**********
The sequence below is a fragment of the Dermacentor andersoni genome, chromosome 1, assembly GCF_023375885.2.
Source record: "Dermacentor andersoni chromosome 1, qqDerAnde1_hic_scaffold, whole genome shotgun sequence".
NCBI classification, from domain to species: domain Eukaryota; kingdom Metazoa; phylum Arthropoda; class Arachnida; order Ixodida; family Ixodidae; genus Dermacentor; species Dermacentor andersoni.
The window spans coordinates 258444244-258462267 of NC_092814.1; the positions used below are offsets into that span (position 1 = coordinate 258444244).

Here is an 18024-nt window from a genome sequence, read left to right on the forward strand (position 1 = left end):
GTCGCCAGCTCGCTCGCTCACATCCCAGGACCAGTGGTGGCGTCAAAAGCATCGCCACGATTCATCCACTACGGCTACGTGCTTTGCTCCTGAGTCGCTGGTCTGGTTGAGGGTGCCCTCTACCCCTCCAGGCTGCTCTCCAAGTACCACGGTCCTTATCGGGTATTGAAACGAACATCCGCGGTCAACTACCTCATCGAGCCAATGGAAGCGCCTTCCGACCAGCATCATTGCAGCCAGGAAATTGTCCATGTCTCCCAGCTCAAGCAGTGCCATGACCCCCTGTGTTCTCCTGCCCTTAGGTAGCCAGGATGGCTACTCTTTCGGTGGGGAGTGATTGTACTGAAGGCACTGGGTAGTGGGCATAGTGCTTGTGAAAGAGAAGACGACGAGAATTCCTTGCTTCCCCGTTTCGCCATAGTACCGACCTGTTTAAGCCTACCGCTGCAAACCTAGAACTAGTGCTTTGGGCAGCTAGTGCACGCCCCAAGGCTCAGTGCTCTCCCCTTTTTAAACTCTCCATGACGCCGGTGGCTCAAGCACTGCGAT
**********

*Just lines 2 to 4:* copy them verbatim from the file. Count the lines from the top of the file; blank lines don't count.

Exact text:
Source record: "Dermacentor andersoni chromosome 1, qqDerAnde1_hic_scaffold, whole genome shotgun sequence".
NCBI classification, from domain to species: domain Eukaryota; kingdom Metazoa; phylum Arthropoda; class Arachnida; order Ixodida; family Ixodidae; genus Dermacentor; species Dermacentor andersoni.
The window spans coordinates 258444244-258462267 of NC_092814.1; the positions used below are offsets into that span (position 1 = coordinate 258444244).